Uzo Aduba feels a deep sense of responsibility to Suzanne. In lesser skilled hands, the character might have become a one-dimensional punchline, but the actress' portrayal is centered in understanding the intentions driving Suzanne's sometimes ill-perceived actions. "I was excited by the challenge of Suzanne," Aduba told the Huffington Post in 2013, explaining that everything her character did is "just a click off." 

"I never wanted to play her 'crazy' as that's not as interesting to me," the actress later revealed during her Reddit AMA, before explaining how she was grateful that the writers had "evolved her … from being who we think she is to who she might actually be." As such, she's often talked about the importance of emphasizing Suzanne's humanity amid her mental health struggle, particularly due to the unlikelihood of her receiving proper treatment in prison. "My dream final ending for Suzanne is full growth," Aduba told Bustle in 2018, but added, "What I guess [I want to see], sadly, is the truth of what happens to people like her in [the real world], for better or worse."

Her self-acceptance journey

For much of her life, Uzo Aduba felt like an outsider. As the daughter of Nigerian immigrants, she grew up in the mainly white town of Medfield, Mass., where people struggled to pronounce her full name, Uzoamaka, which means "the road is good" in Igbo, a language widely spoken in Nigeria. "I definitely identify with Suzanne's experience because I felt like I was an 'only' at times," the actress told The Daily Beast in 2014, explaining that in an effort to "blend in," she asked her mother if she could go by Zoe instead. "People learned to say Tchaikovsky, Michelangelo, and Dostoevsky," Aduba's mom had replied. "They can learn to say 'Uzoamaka.'" Indeed.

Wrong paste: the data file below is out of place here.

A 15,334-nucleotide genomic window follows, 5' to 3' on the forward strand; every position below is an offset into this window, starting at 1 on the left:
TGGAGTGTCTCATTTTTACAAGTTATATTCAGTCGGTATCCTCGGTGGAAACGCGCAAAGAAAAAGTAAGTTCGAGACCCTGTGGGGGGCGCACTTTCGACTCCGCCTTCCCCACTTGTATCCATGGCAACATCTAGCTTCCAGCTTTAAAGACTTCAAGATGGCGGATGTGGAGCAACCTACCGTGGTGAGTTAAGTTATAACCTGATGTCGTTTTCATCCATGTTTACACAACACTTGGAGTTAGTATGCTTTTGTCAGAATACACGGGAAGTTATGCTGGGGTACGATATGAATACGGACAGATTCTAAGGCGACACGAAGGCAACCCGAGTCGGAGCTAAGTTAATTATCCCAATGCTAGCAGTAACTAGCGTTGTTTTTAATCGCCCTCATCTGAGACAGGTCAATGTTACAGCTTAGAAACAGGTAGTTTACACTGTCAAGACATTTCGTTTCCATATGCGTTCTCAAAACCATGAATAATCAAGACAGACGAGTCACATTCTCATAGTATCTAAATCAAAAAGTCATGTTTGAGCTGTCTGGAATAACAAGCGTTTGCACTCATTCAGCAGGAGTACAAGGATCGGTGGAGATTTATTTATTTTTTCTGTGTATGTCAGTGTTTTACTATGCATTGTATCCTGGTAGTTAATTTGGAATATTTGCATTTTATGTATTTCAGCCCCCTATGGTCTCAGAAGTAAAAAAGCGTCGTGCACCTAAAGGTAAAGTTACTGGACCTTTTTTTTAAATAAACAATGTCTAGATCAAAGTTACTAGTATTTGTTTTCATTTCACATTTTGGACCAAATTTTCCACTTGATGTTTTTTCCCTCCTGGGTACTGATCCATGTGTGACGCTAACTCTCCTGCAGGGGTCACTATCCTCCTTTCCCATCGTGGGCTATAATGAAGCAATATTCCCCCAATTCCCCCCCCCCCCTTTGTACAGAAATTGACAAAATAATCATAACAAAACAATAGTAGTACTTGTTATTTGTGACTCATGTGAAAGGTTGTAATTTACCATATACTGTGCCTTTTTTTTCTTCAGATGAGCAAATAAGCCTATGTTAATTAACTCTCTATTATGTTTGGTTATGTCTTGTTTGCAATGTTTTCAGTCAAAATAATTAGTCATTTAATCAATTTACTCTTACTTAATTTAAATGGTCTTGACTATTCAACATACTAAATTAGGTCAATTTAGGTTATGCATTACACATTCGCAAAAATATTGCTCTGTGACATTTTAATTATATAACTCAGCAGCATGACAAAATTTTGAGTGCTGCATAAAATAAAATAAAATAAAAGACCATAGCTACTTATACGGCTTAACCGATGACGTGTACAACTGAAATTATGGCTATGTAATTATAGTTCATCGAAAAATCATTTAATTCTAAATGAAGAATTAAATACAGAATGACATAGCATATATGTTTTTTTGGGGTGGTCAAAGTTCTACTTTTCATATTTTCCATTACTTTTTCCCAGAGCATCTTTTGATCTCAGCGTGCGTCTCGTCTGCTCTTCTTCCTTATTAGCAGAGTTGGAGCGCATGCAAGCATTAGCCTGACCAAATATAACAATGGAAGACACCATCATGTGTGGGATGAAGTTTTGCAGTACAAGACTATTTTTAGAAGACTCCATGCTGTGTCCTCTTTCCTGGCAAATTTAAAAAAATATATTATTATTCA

Still, as Aduba told NPR in 2018, "When you are not being validated or affirmed through society, it challenges … every brown, black, little child into wondering, 'Well am I enough?'" These days, however, the actress couldn't be prouder of her heritage, having undergone a long journey toward self-acceptance while conquering Hollywood. "This business will try to convince you that you're not enough," she told Essence (via the New York Daily News). "That you're not pretty enough, thin enough, talented enough, interesting enough, experienced enough, and I say, 'Enough. Enough with that!'"

She's a Broadway baby

While Uzo Aduba was a television newbie when she scored her life-changing role on OITNB, she'd spent nearly a decade perfecting her craft as a stage actress. After scoring a Helen Hayes Award nomination for her supporting performance in Translations of Xhosa in Washington, D.C. in 2004, she made her Broadway debut in Coram Boy three years later. However, while appearing in the 2011 revival of Godspell, her new agent at the time urged her to switch over to TV. "That was June 2012," she told The Daily Beast. "And then I auditioned for Orange at the end of August, and got it." And the rest, as they say, is history. 

However, that doesn't mean Aduba gave up on her theater roots. In 2015, she starred as Glinda in NBC's The Wiz Live!, before appearing in The Maids on the West End in London the following year. At the time of this writing, Aduba will next return to the stage Off-Broadway in the world premiere of Toni Stone in May 2019.